When it comes to inverted snobbery, no nation can match us. To be middle class in Germany is an indication of civic value. In modern England, it can mark you as a leper.

 

Culture vultures

The Humboldt Forum, taking shape by the banks of the Spree, reconsecrates the former site of the GDR’s Palace of the Republic. When it opens in 2018 it will be a “living exhibition”, dedicated to all the cultures of the world. Alexander von Humboldt, the naturalist and explorer, was the brother of Wilhelm, the diplomat and philosopher, whose name lives on in the nearby university.

In Potsdamerplatz there are plans to build a modern art museum, crammed in between the Neue Nationalgalerie and the Philharmonie, home to the Berlin Philharmonic. Meanwhile, the overhaul of the Deutsche Staatsoper, where Daniel Barenboim is music director for life, is likely to be completed, fingers crossed, next autumn.

Culture everywhere! Or perhaps that should be Kultur, which has a slightly different meaning in Germany. They take these things more seriously, and there is no hint of bogus populism. In London, plans for a new concert hall have been shelved. Sir Peter Hall’s words remain true: “England is a philistine country that loves the arts.”

 

European neighbours

When Germans speak of freedom, wrote A J P Taylor, a historian who seems to have fallen from favour, they mean the freedom to be German. No longer. When modern Germans speak of freedom, they observe it through the filter of the European Union.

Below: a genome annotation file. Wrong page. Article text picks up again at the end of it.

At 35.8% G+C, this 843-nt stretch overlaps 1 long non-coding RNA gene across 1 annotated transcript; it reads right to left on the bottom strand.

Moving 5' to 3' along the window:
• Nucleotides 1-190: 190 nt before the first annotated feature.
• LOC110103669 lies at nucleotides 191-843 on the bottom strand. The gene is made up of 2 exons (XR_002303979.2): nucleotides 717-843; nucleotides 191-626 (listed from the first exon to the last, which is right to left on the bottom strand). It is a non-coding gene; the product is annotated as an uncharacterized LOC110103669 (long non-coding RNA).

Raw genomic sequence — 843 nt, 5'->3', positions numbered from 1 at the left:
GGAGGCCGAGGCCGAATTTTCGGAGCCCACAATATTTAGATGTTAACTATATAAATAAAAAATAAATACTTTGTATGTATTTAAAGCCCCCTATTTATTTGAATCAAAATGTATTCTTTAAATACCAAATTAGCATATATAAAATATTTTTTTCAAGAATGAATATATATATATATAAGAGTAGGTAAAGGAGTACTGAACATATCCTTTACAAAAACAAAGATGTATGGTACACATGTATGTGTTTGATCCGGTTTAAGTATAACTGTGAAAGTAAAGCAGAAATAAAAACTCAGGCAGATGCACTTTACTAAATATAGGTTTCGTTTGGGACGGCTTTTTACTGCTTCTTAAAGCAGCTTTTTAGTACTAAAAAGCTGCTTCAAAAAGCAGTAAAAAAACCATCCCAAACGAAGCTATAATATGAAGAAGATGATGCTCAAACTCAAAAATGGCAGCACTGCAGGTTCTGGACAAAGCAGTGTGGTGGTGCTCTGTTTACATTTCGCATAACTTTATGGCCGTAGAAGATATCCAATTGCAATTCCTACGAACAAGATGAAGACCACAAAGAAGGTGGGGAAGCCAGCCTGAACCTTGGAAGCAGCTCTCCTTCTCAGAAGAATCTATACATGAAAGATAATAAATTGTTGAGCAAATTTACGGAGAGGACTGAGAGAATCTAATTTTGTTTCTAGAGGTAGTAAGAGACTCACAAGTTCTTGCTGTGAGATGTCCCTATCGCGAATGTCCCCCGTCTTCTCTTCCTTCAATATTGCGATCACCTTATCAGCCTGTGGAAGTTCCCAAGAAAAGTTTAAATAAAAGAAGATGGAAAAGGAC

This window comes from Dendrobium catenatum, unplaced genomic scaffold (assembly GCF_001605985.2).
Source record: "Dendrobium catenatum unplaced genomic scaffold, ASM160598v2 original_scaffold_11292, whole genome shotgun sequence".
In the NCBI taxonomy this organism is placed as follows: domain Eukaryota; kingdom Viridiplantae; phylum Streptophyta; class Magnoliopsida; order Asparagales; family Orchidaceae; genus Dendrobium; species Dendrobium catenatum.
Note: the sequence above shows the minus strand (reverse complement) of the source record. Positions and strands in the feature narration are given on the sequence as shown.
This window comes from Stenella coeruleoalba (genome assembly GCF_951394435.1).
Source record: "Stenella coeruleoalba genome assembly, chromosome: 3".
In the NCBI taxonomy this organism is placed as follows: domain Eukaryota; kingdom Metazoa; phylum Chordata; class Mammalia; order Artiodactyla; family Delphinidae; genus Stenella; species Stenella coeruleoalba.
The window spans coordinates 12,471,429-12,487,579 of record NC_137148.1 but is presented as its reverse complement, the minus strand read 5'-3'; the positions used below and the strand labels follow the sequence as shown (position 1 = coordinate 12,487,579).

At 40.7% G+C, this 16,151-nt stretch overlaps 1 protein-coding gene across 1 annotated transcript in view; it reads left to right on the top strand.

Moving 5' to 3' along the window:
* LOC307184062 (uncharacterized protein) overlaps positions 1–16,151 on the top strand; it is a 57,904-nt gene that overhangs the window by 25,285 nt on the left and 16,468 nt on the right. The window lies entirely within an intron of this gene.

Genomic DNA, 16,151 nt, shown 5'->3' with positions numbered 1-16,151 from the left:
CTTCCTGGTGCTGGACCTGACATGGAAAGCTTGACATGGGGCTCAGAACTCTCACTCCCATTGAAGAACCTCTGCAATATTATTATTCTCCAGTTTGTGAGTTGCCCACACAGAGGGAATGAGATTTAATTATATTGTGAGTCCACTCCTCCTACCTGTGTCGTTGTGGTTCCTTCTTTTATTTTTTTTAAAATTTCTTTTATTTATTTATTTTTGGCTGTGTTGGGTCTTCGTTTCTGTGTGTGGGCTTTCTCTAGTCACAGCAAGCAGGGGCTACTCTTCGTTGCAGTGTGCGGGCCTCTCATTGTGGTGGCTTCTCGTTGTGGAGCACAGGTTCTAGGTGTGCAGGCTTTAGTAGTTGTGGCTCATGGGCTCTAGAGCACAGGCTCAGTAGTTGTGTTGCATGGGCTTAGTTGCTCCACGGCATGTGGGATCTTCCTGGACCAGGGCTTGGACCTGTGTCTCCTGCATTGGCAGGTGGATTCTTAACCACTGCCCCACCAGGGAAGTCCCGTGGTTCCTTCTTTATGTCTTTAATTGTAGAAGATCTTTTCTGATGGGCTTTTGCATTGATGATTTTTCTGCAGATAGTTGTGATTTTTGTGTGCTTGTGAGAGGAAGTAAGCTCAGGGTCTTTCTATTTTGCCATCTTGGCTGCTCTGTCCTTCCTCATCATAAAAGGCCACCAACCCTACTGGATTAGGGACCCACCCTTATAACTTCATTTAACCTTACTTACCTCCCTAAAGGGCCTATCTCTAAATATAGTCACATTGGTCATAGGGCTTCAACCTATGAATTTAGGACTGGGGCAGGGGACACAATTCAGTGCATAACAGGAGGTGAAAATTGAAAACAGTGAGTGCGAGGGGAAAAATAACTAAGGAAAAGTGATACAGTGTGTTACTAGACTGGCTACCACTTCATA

But nation states are shaped by different forces. “We are educated to be obedient,” a Berlin friend who spent a year at an English school once told me. “You are educated to be independent.” To turn around Taylor’s dictum: when the English speak of freedom,
they mean the freedom to be English.

No matter what you may have heard, the Germans have always admired our independence of spirit. We shall, however, always see “Europe” in different ways. Europe, good: we can all agree on that. The European Union, not so good. It doesn’t mean we have to fall out, and the Germans are good friends to have.

 

Hook, line and sinker

There are fine walks to be had in the west, too. In Charlottenburg, the Kensington of Berlin, the mood is gentler, yet you can still feel the city humming. Here, there are some classic places to eat and drink – the Literaturhauscafé for breakfast and, for dinner, Marjellchen, a treasure trove of east Prussian forest delights. Anything that can be shot and put in a pot!

For a real Berlin experience, though, head at nightfall for Zwiebelfisch, the great tavern on Savignyplatz, and watch the trains glide by on the other side of Kantstraße. Hartmut Volmerhaus, a most amusing host, has been the guvnor here for more than 30 years and there are no signs that his race is run. The “Fisch” at twilight: there’s nowhere better to feel the pulse of this remarkable city. 

This article first appeared in the 01 December 2016 issue of the New Statesman, Age of outrage